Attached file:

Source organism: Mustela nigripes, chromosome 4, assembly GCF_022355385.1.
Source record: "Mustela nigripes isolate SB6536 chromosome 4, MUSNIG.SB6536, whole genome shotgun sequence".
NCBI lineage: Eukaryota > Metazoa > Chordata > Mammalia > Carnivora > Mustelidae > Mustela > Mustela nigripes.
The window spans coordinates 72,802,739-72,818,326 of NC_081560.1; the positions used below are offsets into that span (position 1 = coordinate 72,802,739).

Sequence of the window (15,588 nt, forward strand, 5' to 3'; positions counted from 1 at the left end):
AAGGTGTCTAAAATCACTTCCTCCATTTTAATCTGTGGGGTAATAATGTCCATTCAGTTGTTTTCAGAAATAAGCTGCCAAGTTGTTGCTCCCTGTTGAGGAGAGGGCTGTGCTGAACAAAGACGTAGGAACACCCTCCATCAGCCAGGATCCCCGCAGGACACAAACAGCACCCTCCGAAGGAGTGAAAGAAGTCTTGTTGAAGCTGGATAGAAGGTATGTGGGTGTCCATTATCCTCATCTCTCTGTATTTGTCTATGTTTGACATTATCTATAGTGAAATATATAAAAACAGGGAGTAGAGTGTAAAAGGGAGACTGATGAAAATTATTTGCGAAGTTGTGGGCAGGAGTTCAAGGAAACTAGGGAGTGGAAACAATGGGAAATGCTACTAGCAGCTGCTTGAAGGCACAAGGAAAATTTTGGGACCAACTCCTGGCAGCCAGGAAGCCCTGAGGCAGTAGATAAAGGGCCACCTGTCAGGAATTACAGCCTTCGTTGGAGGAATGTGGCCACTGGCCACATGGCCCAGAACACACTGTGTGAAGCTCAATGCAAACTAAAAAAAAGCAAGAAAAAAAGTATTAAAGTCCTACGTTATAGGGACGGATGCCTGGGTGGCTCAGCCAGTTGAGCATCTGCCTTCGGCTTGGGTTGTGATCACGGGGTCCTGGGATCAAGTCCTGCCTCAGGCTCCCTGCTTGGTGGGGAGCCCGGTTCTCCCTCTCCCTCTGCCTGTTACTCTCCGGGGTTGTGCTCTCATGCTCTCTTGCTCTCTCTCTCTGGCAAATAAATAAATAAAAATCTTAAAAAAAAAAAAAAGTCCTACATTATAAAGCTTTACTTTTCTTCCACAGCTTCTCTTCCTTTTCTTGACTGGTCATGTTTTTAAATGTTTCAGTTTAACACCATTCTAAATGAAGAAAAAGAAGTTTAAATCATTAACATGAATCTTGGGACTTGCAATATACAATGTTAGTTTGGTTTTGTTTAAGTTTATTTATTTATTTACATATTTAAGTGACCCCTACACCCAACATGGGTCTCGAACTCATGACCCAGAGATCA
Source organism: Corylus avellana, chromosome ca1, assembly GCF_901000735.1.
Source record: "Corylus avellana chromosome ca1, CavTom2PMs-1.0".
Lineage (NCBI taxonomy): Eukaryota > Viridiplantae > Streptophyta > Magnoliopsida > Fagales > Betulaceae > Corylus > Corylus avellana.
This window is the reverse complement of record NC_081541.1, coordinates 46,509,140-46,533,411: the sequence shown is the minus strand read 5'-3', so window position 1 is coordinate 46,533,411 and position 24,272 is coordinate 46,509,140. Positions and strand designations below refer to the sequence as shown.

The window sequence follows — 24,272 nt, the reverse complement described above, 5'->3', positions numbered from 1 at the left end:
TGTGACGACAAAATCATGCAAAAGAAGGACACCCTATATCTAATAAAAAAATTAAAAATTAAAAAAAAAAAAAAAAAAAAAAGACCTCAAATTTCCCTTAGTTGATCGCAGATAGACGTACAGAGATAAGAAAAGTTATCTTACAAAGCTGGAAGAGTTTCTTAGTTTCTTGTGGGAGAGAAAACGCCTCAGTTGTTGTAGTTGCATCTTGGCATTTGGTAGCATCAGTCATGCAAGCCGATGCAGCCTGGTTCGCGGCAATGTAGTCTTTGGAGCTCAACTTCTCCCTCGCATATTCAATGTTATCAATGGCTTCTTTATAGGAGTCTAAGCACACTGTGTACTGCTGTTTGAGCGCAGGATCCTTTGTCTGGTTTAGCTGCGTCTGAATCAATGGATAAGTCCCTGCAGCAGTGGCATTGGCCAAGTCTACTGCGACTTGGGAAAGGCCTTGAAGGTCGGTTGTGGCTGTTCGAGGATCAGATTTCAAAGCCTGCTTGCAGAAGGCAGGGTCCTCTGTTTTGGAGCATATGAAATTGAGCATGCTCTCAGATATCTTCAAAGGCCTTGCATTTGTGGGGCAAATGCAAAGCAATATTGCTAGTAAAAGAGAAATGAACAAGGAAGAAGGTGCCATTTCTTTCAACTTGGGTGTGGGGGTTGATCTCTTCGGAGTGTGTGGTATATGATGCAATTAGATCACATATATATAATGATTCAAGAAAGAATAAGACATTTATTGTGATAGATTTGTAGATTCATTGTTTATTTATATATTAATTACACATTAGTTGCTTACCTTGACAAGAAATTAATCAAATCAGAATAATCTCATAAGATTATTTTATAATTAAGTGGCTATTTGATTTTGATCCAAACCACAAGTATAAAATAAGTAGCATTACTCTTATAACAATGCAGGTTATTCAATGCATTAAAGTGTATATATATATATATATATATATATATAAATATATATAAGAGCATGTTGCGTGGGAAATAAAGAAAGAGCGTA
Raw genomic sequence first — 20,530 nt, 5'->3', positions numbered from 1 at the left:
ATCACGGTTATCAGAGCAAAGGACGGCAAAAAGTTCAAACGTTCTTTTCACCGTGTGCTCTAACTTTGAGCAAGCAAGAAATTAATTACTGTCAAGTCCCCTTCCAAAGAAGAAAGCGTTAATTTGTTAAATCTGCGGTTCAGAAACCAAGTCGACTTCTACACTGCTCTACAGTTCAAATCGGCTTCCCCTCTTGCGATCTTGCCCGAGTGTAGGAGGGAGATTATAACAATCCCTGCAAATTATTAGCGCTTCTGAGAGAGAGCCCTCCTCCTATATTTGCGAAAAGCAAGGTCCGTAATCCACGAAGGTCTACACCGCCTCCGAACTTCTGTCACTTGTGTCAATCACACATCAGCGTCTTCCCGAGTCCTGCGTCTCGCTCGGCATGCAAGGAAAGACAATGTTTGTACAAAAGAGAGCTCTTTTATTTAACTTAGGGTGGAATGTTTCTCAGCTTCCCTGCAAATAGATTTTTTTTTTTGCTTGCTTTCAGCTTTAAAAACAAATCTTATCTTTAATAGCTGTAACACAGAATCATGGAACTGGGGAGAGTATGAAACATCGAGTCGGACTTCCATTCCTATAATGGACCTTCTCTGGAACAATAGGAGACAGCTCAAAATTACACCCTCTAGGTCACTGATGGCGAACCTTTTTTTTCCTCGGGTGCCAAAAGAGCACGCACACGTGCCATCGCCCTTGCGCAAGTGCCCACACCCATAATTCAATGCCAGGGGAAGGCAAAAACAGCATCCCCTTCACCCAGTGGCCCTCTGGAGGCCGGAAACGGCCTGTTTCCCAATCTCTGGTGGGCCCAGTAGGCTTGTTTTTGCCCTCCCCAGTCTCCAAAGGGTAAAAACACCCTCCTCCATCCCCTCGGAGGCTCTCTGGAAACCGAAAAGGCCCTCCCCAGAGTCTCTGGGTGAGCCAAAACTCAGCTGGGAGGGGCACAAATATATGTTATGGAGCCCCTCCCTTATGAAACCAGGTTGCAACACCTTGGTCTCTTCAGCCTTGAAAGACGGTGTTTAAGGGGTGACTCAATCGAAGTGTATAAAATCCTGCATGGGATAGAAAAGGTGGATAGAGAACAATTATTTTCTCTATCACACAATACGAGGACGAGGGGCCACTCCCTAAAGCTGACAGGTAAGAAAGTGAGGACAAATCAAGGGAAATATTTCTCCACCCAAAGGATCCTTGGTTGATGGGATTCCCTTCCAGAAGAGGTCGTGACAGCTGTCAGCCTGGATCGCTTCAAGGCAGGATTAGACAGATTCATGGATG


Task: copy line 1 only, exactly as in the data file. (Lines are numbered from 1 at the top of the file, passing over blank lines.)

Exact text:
Source organism: Mustela nigripes, chromosome 4, assembly GCF_022355385.1.